Apologize to customers if they had a less than stellar experience. It is a chance for us to reaffirm commitment with true empathy. It’s a chance to show just how much we care about them. It’s a chance to improve our business and wow the customers even more.


Short 2 minute video with inspirational message for leaders and teams to deliver superior customer experience!

Replace guilt with care. Guilt doesn’t belong in superior customer service. Care does. Create a customer-centric culture that brings them back for more.

From my professional experience to your success,
Kate Nasser, The People Skills Coach™

Related Post:
Leadership: Breed Accountability Not Blame
24 Customer Service Tips That Make Loyalty Easy
Superior Customer Service: 5 Ways to Stay Calm AND Caring w/ Upset Customers

©2013-2014 Kate Nasser, CAS, Inc. Somerville, NJ. I appreciate your sharing the link to this post on your social streams. However, if you want to re-post or republish the content of this post, please email info@katenasser.com for permission and guidelines. Thank you for respecting intellectual capital.


Kate Nasser, The People Skills Coach™, delivers coaching, consulting, training, and keynotes on leading change, employee engagement, teamwork, and delivering the ultimate customer service. She turns interaction obstacles into interpersonal success. See this site for workshop outlines, keynote footage, and customer results.

 

 

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18 Responses to “Superior Customer Service: Sorry Doesn’t Mean Guilty! #NCSW14”

  1. Khalid says:

    Amazing topic Kate!

    Welcome back to your vedios 🙂

    I relate to your thoughts on this. We in IT tech support have to say sorry when calling customers (users) to fix their problems remotely.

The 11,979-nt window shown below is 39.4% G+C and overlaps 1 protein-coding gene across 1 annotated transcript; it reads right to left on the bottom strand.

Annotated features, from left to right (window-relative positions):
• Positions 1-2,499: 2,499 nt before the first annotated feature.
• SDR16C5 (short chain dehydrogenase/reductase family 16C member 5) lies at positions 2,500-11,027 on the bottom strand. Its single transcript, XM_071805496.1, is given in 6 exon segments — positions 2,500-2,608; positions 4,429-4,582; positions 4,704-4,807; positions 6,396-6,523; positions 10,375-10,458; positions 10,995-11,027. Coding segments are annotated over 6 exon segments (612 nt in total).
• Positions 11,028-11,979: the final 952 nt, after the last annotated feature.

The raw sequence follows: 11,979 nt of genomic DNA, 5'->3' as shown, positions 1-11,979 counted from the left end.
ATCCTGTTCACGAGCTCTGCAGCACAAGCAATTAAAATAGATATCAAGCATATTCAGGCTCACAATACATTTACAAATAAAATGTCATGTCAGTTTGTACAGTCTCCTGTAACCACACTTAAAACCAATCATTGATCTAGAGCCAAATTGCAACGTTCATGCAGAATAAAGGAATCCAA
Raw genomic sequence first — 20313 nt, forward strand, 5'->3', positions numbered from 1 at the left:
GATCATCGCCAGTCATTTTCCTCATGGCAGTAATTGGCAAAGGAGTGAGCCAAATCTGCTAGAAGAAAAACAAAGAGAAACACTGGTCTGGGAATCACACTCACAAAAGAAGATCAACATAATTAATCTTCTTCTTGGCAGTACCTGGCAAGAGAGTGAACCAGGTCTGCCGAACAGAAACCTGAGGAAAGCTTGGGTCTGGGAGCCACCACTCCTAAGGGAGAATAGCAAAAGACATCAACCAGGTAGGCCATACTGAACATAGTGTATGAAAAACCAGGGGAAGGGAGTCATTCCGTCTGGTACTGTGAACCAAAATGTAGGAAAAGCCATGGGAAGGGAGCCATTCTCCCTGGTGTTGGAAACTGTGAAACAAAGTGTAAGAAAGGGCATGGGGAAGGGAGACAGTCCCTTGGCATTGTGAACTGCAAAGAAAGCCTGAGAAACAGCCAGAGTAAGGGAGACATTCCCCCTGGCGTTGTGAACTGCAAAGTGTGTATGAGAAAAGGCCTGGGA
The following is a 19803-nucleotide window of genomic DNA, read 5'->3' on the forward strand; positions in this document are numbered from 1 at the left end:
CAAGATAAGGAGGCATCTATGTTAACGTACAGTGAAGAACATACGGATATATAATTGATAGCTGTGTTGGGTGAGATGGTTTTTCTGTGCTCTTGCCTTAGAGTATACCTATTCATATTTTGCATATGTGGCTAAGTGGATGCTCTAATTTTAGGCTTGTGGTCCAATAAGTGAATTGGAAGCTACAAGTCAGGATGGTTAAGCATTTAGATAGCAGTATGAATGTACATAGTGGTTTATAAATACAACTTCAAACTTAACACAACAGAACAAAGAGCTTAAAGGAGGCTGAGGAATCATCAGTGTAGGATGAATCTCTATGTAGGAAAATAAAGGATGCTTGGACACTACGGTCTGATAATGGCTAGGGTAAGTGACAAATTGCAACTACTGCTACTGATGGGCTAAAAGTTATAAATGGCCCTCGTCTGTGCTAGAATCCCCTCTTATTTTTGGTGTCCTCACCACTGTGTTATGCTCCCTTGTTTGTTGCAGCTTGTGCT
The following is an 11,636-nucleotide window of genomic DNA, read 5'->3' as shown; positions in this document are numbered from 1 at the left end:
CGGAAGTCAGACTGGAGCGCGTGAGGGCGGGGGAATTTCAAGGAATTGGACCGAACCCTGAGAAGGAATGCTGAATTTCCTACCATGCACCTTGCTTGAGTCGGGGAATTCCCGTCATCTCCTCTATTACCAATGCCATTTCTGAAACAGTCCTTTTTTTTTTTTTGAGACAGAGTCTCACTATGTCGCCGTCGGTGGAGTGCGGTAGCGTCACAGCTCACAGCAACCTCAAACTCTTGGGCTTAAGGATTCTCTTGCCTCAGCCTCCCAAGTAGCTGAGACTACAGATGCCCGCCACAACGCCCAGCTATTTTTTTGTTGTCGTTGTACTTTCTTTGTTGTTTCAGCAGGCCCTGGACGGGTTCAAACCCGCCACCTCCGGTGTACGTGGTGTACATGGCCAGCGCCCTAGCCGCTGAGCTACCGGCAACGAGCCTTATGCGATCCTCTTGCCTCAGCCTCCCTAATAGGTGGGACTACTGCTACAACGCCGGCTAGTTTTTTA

Sometimes when we have to refer back to the user late, we of course have to exilpicitly say we’re sorry to keep him/her waiting for us but most of the time I usually open up the phone rapport by showing empathy with using other words which means the same thing like I understand how it feels when something goes wrong with my application, let me try to help.

    Once you show such an empathy to your customers, then your ‘sorry’ will never mean guilt! It will mean that you value the relationship with them and that’s what build a superior lifelong customer experience!

    “Apologizing does not always mean that you are wrong and the other person is right. It just means that you value your relationship more than your ego.”
    – Unknown

    Regards,
    Khalid

    • Kate Nasser says:

      Dear Khalid,
      Great quote you have added to this discussion. How simple and how true. Value your relationship more than your ego!

      Thank you for sharing this.

      Warmest regards,
      Kate

  2. Alli Polin says:

    Spot on, Kate! Just this week I looked up a local restaurant on an international review site as I was trying to decide if my family should go there for a meal. A local had written the last review on the site complimenting the food but expressing disappointment in the service. This particular restaurant responds to all comments on the site. Instead of writing, “I’m so sorry that we let you down. I hope you’ll give us another chance to show you our best…” They wrote that everyone loves them, they have a great waitstaff and the locals are the ones with unreasonable expectations. I’m a local! Their unwillingness to respond with an I’m sorry to that person also showed their unwillingness to say I’m sorry to me. I will never be eating there. Not only have they lost one customer over an “I’m sorry,” but two.